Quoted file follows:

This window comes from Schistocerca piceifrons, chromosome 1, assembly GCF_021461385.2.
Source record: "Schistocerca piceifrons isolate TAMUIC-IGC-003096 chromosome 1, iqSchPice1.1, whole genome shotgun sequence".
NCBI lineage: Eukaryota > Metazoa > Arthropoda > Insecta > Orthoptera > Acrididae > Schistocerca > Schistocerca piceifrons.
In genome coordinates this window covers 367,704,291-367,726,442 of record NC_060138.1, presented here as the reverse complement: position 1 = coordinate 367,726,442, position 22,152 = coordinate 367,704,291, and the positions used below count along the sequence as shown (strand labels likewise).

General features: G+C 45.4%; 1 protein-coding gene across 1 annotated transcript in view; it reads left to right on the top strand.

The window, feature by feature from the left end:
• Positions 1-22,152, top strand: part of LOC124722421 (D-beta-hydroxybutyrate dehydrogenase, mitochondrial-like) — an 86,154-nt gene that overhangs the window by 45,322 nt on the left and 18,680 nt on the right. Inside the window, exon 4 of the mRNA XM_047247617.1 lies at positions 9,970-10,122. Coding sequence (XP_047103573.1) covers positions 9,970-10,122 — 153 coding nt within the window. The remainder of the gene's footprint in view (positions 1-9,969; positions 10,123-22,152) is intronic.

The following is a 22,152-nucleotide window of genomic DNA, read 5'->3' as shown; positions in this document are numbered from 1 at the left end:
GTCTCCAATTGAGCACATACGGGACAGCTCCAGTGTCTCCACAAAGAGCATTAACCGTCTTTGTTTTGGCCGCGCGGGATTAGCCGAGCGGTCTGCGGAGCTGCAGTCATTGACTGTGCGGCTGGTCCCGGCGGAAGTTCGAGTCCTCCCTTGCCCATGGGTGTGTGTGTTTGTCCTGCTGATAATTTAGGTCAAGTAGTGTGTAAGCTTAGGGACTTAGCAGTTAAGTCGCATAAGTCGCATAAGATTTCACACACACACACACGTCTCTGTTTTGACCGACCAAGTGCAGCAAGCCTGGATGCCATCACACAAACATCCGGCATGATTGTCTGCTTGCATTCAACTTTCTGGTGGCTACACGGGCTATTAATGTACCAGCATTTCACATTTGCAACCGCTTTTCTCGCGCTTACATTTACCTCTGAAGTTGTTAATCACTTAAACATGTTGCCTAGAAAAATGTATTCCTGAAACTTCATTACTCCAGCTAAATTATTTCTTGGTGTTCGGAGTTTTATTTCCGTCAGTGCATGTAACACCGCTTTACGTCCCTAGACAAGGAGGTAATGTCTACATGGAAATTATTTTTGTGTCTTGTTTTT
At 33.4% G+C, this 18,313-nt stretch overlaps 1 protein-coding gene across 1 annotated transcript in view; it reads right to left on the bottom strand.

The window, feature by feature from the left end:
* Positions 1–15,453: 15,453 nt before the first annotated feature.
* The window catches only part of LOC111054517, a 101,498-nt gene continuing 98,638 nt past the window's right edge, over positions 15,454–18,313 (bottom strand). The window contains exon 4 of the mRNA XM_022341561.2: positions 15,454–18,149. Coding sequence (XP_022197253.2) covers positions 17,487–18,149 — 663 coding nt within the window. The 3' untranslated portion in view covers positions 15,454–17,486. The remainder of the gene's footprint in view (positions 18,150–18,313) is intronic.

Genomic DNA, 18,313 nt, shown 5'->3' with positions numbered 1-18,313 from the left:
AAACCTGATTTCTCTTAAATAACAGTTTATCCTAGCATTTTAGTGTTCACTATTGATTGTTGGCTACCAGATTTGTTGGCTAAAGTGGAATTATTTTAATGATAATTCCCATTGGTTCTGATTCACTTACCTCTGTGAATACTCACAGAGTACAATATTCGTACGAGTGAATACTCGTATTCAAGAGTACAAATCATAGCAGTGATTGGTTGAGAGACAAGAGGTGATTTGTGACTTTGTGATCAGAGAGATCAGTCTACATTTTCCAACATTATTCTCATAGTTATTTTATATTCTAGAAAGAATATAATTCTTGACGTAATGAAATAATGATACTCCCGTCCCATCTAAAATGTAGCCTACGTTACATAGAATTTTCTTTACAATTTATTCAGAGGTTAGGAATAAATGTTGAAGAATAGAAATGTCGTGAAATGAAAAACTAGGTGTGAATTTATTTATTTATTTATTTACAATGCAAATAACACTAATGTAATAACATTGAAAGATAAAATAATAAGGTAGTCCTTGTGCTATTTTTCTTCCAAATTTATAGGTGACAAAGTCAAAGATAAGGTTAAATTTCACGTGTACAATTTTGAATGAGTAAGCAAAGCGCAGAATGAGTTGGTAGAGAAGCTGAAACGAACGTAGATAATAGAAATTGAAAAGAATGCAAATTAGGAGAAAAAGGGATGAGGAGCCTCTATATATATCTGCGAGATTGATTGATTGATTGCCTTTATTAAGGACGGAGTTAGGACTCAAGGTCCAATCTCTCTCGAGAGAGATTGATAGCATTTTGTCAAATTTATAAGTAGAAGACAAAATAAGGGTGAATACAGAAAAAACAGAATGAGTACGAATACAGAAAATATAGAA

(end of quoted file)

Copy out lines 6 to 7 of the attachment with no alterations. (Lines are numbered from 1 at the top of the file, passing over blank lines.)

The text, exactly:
The window, feature by feature from the left end:
• Positions 1-22,152, top strand: part of LOC124722421 (D-beta-hydroxybutyrate dehydrogenase, mitochondrial-like) — an 86,154-nt gene that overhangs the window by 45,322 nt on the left and 18,680 nt on the right. Inside the window, exon 4 of the mRNA XM_047247617.1 lies at positions 9,970-10,122. Coding sequence (XP_047103573.1) covers positions 9,970-10,122 — 153 coding nt within the window. The remainder of the gene's footprint in view (positions 1-9,969; positions 10,123-22,152) is intronic.